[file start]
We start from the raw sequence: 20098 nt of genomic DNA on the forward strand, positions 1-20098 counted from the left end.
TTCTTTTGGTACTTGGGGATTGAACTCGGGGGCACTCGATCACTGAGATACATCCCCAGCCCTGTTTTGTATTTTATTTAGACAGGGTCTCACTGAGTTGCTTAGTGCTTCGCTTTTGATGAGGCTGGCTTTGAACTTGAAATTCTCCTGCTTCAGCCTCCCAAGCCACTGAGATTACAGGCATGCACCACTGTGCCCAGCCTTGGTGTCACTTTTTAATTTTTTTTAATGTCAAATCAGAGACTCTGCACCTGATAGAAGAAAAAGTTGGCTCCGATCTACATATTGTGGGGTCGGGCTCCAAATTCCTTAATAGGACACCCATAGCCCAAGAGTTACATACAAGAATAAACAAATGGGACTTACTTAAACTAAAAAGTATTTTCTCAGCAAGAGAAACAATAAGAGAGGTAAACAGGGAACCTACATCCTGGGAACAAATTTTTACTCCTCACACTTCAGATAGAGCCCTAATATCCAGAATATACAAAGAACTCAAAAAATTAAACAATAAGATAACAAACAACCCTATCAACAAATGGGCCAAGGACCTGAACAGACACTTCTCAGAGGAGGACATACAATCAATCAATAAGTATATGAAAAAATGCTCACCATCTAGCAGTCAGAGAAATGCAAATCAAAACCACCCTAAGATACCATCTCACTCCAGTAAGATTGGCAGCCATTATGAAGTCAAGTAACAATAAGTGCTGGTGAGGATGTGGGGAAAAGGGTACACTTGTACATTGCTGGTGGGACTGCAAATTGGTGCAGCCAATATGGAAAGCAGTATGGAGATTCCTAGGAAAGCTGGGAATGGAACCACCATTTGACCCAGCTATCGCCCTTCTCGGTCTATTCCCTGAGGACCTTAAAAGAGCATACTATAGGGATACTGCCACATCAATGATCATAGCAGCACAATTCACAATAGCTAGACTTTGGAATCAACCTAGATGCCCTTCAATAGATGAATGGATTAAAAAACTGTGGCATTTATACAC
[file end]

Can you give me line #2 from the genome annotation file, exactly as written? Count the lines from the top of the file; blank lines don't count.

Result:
TTCTTTTGGTACTTGGGGATTGAACTCGGGGGCACTCGATCACTGAGATACATCCCCAGCCCTGTTTTGTATTTTATTTAGACAGGGTCTCACTGAGTTGCTTAGTGCTTCGCTTTTGATGAGGCTGGCTTTGAACTTGAAATTCTCCTGCTTCAGCCTCCCAAGCCACTGAGATTACAGGCATGCACCACTGTGCCCAGCCTTGGTGTCACTTTTTAATTTTTTTTAATGTCAAATCAGAGACTCTGCACCTGATAGAAGAAAAAGTTGGCTCCGATCTACATATTGTGGGGTCGGGCTCCAAATTCCTTAATAGGACACCCATAGCCCAAGAGTTACATACAAGAATAAACAAATGGGACTTACTTAAACTAAAAAGTATTTTCTCAGCAAGAGAAACAATAAGAGAGGTAAACAGGGAACCTACATCCTGGGAACAAATTTTTACTCCTCACACTTCAGATAGAGCCCTAATATCCAGAATATACAAAGAACTCAAAAAATTAAACAATAAGATAACAAACAACCCTATCAACAAATGGGCCAAGGACCTGAACAGACACTTCTCAGAGGAGGACATACAATCAATCAATAAGTATATGAAAAAATGCTCACCATCTAGCAGTCAGAGAAATGCAAATCAAAACCACCCTAAGATACCATCTCACTCCAGTAAGATTGGCAGCCATTATGAAGTCAAGTAACAATAAGTGCTGGTGAGGATGTGGGGAAAAGGGTACACTTGTACATTGCTGGTGGGACTGCAAATTGGTGCAGCCAATATGGAAAGCAGTATGGAGATTCCTAGGAAAGCTGGGAATGGAACCACCATTTGACCCAGCTATCGCCCTTCTCGGTCTATTCCCTGAGGACCTTAAAAGAGCATACTATAGGGATACTGCCACATCAATGATCATAGCAGCACAATTCACAATAGCTAGACTTTGGAATCAACCTAGATGCCCTTCAATAGATGAATGGATTAAAAAACTGTGGCATTTATACAC